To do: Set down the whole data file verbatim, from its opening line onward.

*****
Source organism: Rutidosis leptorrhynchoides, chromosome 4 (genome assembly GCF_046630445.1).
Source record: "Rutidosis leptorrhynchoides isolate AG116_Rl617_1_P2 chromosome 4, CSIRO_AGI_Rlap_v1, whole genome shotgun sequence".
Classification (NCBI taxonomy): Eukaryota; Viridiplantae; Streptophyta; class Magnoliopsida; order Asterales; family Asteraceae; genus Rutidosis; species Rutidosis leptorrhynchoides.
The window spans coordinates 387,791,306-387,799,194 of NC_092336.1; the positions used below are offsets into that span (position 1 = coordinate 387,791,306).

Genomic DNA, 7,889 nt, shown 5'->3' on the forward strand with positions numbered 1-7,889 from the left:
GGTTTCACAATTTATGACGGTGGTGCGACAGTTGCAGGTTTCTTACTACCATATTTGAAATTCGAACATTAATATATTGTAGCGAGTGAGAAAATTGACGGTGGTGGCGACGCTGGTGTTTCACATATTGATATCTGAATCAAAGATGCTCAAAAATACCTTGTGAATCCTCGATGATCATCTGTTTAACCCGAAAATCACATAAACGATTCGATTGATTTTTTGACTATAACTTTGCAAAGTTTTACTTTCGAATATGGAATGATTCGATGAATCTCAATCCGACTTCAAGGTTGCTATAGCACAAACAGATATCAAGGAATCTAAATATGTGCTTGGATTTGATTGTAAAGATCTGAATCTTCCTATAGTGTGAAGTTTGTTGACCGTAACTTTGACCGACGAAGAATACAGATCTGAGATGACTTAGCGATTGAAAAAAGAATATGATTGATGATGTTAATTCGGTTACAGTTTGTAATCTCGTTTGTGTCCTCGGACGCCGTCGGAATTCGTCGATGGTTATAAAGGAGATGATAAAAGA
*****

Source organism: Rutidosis leptorrhynchoides, chromosome 4 (genome assembly GCF_046630445.1).
Source record: "Rutidosis leptorrhynchoides isolate AG116_Rl617_1_P2 chromosome 4, CSIRO_AGI_Rlap_v1, whole genome shotgun sequence".
Classification (NCBI taxonomy): Eukaryota; Viridiplantae; Streptophyta; class Magnoliopsida; order Asterales; family Asteraceae; genus Rutidosis; species Rutidosis leptorrhynchoides.
The window spans coordinates 387,791,306-387,799,194 of NC_092336.1; the positions used below are offsets into that span (position 1 = coordinate 387,791,306).

Genomic DNA, 7,889 nt, shown 5'->3' on the forward strand with positions numbered 1-7,889 from the left:
GGTTTCACAATTTATGACGGTGGTGCGACAGTTGCAGGTTTCTTACTACCATATTTGAAATTCGAACATTAATATATTGTAGCGAGTGAGAAAATTGACGGTGGTGGCGACGCTGGTGTTTCACATATTGATATCTGAATCAAAGATGCTCAAAAATACCTTGTGAATCCTCGATGATCATCTGTTTAACCCGAAAATCACATAAACGATTCGATTGATTTTTTGACTATAACTTTGCAAAGTTTTACTTTCGAATATGGAATGATTCGATGAATCTCAATCCGACTTCAAGGTTGCTATAGCACAAACAGATATCAAGGAATCTAAATATGTGCTTGGATTTGATTGTAAAGATCTGAATCTTCCTATAGTGTGAAGTTTGTTGACCGTAACTTTGACCGACGAAGAATACAGATCTGAGATGACTTAGCGATTGAAAAAAGAATATGATTGATGATGTTAATTCGGTTACAGTTTGTAATCTCGTTTGTGTCCTCGGACGCCGTCGGAATTCGTCGATGGTTATAAAGGAGATGATAAAAGA